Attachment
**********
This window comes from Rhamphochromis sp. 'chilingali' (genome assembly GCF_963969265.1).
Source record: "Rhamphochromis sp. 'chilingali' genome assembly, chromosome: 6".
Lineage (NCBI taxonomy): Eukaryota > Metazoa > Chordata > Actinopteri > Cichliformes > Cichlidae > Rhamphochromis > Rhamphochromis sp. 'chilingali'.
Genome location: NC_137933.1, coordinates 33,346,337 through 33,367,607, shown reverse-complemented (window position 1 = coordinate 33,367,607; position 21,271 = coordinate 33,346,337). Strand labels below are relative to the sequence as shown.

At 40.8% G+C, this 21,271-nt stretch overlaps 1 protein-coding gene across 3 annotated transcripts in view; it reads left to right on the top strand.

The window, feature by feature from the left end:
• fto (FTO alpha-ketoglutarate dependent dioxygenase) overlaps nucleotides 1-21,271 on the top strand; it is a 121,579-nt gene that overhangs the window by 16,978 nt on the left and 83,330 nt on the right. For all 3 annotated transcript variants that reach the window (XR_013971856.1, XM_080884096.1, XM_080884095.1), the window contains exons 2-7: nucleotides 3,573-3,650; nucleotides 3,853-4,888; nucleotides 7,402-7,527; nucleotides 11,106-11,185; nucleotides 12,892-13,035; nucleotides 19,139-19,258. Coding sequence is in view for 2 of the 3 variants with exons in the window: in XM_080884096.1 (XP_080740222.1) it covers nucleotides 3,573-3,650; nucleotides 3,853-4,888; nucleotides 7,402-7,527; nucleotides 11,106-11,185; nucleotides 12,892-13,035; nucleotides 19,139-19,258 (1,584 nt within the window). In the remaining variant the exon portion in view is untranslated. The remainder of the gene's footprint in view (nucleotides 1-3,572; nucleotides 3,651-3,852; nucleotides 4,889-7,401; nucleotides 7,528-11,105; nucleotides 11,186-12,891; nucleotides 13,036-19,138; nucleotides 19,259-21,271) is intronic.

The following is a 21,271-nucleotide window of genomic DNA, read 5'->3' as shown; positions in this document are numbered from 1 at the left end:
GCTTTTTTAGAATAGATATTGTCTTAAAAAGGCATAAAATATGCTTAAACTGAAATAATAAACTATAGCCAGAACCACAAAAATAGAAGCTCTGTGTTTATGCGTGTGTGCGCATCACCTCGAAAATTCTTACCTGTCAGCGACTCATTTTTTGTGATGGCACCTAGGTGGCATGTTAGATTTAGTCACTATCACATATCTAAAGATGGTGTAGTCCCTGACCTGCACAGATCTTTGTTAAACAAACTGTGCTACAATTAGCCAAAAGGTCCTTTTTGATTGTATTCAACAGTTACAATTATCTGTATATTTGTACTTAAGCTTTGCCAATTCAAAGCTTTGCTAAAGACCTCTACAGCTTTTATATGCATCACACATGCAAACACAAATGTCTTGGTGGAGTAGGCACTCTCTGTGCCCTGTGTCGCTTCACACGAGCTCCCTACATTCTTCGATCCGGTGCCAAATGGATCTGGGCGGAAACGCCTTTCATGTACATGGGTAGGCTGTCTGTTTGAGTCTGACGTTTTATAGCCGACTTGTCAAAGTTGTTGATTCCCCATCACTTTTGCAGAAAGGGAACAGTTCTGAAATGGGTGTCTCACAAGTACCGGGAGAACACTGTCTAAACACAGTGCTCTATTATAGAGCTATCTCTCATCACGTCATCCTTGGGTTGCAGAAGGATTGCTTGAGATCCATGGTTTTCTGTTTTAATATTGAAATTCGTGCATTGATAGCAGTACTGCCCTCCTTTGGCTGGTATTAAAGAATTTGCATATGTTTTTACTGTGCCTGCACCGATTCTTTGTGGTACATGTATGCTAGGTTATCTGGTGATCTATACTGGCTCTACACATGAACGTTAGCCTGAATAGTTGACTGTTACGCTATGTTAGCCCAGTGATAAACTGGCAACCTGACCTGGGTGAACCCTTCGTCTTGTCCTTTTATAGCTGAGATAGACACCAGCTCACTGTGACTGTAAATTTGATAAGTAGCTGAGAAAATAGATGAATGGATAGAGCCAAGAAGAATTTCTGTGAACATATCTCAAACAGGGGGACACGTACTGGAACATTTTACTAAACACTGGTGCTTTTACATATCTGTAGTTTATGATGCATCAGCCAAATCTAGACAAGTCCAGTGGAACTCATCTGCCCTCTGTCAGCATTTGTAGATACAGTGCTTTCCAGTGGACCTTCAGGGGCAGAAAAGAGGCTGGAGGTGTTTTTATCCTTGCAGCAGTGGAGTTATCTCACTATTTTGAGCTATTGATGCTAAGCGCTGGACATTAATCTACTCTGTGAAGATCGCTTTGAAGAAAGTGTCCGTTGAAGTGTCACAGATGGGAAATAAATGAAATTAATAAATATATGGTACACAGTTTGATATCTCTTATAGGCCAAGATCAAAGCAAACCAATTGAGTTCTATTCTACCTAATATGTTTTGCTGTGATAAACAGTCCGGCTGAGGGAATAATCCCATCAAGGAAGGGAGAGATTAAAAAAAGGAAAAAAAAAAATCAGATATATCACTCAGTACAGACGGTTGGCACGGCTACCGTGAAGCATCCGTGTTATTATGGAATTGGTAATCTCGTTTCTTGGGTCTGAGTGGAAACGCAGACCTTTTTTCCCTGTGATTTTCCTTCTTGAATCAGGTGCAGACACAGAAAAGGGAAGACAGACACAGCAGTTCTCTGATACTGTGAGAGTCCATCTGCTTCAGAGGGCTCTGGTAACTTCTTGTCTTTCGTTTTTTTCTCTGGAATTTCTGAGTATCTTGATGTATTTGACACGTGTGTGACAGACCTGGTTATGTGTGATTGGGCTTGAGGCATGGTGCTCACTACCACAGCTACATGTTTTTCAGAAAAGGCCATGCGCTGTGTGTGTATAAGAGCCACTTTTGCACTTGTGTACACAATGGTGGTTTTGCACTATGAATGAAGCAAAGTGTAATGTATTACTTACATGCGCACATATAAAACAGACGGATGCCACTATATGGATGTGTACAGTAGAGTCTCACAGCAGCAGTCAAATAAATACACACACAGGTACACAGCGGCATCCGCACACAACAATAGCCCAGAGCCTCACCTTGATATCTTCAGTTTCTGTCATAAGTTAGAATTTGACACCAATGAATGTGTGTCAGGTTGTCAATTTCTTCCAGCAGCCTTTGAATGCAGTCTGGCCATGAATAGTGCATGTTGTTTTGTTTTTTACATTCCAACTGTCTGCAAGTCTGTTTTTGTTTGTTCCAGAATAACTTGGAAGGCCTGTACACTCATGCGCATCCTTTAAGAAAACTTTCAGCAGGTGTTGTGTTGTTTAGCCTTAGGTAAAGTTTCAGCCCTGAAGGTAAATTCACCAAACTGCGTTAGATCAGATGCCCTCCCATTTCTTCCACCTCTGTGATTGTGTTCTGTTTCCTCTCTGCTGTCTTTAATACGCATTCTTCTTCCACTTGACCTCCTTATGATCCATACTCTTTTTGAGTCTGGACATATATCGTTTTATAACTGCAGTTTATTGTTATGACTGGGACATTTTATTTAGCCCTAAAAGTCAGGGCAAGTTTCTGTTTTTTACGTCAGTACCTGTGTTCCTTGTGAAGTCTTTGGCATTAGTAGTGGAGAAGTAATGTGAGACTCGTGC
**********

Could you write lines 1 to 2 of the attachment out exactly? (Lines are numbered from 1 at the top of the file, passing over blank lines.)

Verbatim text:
This window comes from Rhamphochromis sp. 'chilingali' (genome assembly GCF_963969265.1).
Source record: "Rhamphochromis sp. 'chilingali' genome assembly, chromosome: 6".